Mahbuba Qurbonalieva, director of Central Asia Institute-Tajikistan, recalls her first meeting with Soibegim Sharipova.
“She came into our office and told us that she is a single mother of four children. Her husband passed away several years ago and she had to bring up her children all alone.”
Her eldest daughter was married and her husband was not allowing her to study. Her son and two younger daughters were all students, but Soibegim struggled to pay the tuition fees. She thought one of the girls might have to drop out. Her youngest daughter, Mushtari, was preparing herself at the time to say goodbye to her family and travel to Russia to find a job and send money home. Luckily, her mother’s last-ditch effort to seek out help paid off. She had seen Mahbuba being interviewed on television and decided to reach out. After meeting Mushtari’s mother and reviewing their application, CAI-Tajikistan awarded Mushtari a scholarship.
“Central Asia Institute saved my life,” said Mushtari. “I will try to be the best student of my group and [department], so that CAI will never regret that they have financed my study.”
Mushtari has made true on that promise. As one of only three women in the 29-person architecture program at Tajik Technical University in Dushanbe, she is breaking into this traditionally male-dominated field.
“There are not many girls,” says Mushtari. “Parents want their sons to be architects, not their daughters. It is a difficult program and most girls do not want it to be that hard. Why would they if they will just get married? They would rather do something easy.”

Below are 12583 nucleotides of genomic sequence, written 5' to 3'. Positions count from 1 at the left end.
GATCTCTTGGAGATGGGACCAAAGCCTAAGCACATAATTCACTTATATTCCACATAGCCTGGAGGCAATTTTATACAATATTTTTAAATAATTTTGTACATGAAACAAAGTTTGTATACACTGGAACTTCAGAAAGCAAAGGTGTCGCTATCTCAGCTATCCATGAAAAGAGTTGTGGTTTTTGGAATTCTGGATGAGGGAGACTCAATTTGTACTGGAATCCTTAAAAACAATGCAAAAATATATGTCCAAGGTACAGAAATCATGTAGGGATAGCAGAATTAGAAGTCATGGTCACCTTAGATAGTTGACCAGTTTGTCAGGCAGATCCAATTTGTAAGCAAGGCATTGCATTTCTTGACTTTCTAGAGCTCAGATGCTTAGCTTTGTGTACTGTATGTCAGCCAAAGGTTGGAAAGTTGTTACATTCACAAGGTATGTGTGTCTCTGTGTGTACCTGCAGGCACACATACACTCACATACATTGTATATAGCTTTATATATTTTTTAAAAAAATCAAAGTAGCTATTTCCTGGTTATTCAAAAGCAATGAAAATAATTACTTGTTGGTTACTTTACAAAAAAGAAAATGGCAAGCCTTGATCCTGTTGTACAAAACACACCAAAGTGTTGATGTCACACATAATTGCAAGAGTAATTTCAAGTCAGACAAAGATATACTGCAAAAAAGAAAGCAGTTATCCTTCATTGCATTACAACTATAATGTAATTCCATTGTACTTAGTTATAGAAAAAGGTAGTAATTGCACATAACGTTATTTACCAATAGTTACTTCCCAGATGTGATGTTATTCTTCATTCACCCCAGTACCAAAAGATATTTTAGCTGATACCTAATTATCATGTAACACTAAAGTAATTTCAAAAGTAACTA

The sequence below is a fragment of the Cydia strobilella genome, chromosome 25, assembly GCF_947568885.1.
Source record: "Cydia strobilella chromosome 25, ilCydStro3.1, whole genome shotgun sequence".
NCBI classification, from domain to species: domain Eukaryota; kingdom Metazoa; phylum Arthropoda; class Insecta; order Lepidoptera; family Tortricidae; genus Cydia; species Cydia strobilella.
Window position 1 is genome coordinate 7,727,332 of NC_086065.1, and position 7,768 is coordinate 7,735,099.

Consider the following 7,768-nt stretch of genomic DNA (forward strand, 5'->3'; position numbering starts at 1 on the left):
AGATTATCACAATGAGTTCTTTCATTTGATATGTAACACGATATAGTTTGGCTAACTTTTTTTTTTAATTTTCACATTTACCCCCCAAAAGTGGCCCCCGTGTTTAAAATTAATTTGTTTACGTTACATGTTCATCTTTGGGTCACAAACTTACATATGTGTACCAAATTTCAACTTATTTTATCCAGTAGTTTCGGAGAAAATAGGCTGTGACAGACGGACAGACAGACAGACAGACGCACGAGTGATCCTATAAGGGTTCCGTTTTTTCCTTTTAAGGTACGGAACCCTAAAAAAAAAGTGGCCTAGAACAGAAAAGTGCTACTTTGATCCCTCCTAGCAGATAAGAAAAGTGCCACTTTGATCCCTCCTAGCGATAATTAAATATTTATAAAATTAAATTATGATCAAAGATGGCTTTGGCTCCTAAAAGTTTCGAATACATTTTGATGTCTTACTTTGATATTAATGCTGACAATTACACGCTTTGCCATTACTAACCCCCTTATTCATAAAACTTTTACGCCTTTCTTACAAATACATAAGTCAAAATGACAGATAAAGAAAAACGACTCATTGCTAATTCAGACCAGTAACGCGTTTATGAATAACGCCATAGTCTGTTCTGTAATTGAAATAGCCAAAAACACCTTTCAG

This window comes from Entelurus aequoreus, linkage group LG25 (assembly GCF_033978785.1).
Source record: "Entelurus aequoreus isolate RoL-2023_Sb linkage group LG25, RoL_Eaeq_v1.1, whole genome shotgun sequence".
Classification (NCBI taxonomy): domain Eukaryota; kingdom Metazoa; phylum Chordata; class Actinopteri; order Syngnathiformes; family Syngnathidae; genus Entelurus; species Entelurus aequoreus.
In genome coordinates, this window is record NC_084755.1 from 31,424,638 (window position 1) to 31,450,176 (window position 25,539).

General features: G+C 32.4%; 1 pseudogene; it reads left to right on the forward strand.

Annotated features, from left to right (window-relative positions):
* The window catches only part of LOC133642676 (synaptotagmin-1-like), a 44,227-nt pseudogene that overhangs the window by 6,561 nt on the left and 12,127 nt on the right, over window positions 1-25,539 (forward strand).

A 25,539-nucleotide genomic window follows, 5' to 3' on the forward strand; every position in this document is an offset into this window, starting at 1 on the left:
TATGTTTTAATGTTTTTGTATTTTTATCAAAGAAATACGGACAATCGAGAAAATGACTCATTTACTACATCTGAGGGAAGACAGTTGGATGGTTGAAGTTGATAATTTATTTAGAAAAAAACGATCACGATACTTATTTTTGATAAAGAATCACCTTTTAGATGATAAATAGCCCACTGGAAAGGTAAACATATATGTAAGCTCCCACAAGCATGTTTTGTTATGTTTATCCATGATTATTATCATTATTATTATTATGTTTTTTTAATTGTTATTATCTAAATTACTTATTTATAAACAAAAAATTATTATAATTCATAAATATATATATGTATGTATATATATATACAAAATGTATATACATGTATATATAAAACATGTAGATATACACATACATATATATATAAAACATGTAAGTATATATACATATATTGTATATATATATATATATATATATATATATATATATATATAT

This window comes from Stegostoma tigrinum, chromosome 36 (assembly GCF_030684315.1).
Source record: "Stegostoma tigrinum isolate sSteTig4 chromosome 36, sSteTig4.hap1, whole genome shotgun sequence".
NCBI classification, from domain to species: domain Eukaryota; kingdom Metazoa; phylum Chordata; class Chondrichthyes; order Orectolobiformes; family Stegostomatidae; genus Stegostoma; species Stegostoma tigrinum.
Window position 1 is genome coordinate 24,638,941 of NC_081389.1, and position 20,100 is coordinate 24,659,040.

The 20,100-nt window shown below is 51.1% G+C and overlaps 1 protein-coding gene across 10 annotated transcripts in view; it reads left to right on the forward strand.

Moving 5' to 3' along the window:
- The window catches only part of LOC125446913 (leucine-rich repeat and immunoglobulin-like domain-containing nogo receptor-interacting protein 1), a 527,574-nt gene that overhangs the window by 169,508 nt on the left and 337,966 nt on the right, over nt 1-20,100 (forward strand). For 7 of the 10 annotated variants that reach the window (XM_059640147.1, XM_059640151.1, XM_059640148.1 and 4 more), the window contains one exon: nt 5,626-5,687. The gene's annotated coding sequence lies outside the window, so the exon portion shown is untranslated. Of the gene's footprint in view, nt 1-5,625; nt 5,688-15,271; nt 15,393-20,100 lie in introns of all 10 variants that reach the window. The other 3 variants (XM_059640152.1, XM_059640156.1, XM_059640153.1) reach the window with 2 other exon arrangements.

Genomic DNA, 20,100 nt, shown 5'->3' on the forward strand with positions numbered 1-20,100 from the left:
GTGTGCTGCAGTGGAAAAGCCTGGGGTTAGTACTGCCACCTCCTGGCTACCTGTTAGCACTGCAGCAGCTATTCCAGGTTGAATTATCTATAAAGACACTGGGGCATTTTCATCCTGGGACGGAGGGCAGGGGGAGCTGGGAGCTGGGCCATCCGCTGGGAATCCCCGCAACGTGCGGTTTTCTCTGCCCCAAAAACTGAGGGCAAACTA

But this kind of pioneering attitude runs in Mushtari’s family – her mother is an engineer and her sister is studying to be a computer engineer at the Moscow Institute of Physics and Technology. Though the engineering gene seems to run
in the family, Mushtari says her favorite classes are drawing and design.
“I like to draw things I’ve seen… This is why I want to travel and see architecture in other countries. I want to use those ideas in my designs. I want to design a school for Central Asia Institute when I graduate,” says Mushtari already thinking of the future despite only being a third-year student. “But first I want to get a Master’s degree because four years of school is not enough to learn everything I need to learn,” she continued.
We look forward to the day when Central Asia Institute can send children to school in a building designed by one of our very own scholarship recipients.
Mushtari sells her art with Infuse Gallery to not only earn money for herself, but give back to Central Asia Institute, who has funded her education